Review: Hotel World by Ali Smith

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In America, Jean Baudrillard maps out the Bonaventure hotel in Los Angeles as one of the ultimate sites of postmodernity. The building, he claims, is a “box of spatio-temporal tricks” (1988: 59). Decentralised and detached from the world outside, it creates and orders its own utopic reality; its guests and visitors seemingly stranded in a dislocated, sanitised hyper-reality.

This is surely the same environment into which Smith plunges the reader in her 2000 novel Hotel World – territory which is disturbing in its familiarity. Seen from a variety of vantage points, the hotel is a place of work, of life and – in one case – of death, a symbol of social inequality and a site of grief and memory. This is in spite of the hotel chain’s claims to uniformity – the obliteration of difference which extends to the people who work there: “…it is important, behind Reception, to wear hair tied back and to wear ‘subtle’ make-up. There Lise is, there she can see it, her subtly made-up face above her Name Badge, sleek and smiling, emptied of self, very good at what she does.” (112)

Yet, despite every attempt to erase the personal or the temporal, bits somehow get left behind. There are the physical reminders – “…the Left Behind Room; this is where all the things guests leave behind are stored…alarm clocks; batteries; books…” (105) or the dust “made of human skin,” (191). And there are the grieving friends and relatives left behind in the wake of a death. And no amount of regulation – no artificial measure of control – can, it seems, prevent the random accidents and encounters which live on in people’s minds and memories, in spite of the transience of hotel life.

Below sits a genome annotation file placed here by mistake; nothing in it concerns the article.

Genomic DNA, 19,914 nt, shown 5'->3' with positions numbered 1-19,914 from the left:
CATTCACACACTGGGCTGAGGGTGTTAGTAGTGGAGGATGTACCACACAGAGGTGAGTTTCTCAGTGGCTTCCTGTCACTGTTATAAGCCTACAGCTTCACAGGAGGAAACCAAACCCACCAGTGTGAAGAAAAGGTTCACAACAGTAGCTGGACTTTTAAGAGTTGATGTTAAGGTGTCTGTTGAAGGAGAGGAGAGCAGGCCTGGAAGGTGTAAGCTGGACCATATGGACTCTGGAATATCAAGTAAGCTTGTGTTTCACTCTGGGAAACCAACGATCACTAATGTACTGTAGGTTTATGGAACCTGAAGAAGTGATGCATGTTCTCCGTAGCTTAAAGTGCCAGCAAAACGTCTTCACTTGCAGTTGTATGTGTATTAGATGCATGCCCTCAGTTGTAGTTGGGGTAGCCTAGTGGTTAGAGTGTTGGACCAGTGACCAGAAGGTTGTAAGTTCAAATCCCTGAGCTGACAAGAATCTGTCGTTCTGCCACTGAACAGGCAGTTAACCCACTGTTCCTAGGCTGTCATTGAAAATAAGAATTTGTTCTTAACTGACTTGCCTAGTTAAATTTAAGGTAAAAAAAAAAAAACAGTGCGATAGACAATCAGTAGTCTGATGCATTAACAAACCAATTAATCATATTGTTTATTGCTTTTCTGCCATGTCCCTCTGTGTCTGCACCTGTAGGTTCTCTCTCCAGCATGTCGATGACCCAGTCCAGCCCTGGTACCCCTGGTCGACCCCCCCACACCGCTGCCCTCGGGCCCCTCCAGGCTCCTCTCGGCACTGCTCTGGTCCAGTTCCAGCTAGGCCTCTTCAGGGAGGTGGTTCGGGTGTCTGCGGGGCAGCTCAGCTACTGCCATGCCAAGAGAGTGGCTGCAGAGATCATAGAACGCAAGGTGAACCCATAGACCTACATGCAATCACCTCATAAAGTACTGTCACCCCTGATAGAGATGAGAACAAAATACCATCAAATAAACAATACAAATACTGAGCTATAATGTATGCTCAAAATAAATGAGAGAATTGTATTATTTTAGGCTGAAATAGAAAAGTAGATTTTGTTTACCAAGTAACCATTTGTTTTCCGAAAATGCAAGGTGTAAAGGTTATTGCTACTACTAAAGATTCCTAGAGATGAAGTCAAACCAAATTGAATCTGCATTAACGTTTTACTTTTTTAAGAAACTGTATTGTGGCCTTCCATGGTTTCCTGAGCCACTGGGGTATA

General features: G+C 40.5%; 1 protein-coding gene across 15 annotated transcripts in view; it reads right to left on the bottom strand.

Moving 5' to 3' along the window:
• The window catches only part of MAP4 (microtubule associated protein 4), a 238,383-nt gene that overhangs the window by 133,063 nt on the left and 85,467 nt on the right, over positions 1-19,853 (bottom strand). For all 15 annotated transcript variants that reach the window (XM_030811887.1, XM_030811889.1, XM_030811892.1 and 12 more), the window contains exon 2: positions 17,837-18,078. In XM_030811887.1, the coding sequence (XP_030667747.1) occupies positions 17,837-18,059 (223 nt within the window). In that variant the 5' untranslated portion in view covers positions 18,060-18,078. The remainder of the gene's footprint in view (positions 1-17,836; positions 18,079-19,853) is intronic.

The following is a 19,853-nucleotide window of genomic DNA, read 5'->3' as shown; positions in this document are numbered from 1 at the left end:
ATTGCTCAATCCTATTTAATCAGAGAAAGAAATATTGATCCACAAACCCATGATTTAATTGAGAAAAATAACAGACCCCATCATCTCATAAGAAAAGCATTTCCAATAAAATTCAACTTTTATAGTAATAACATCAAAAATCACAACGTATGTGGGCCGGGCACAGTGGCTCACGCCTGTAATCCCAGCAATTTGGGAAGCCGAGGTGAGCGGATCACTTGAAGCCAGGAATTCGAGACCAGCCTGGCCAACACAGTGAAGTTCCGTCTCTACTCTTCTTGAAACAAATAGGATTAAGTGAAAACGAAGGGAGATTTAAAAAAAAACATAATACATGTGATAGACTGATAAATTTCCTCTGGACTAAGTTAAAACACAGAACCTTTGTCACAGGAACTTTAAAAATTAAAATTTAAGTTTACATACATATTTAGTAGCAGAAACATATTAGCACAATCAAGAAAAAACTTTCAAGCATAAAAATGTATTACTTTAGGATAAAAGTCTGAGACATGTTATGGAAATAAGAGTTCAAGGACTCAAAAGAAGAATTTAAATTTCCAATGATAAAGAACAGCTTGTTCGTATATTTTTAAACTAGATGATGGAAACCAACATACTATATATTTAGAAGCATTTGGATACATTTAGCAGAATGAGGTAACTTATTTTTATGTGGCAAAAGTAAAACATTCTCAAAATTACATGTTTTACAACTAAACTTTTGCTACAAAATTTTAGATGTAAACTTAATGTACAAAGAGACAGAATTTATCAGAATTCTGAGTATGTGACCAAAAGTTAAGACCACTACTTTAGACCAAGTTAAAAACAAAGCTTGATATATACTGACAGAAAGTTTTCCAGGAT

There are few writers, I believe, who quite succeed in occupying the minds of their characters to the extent that Ali Smith does. She renders them instantly recognisable, their traumas, dilemmas and joys our own. And they also offer a point of resistance to the apparent pessimism of Hotel World and its inhuman territory of pressed, starched sheets; numbered doors and static. They break down barriers, and refuse to submit to the sterility and quiet tyranny of postmodern existence.

This is another book which proves that Smith is one of the most outstanding authors of her generation.

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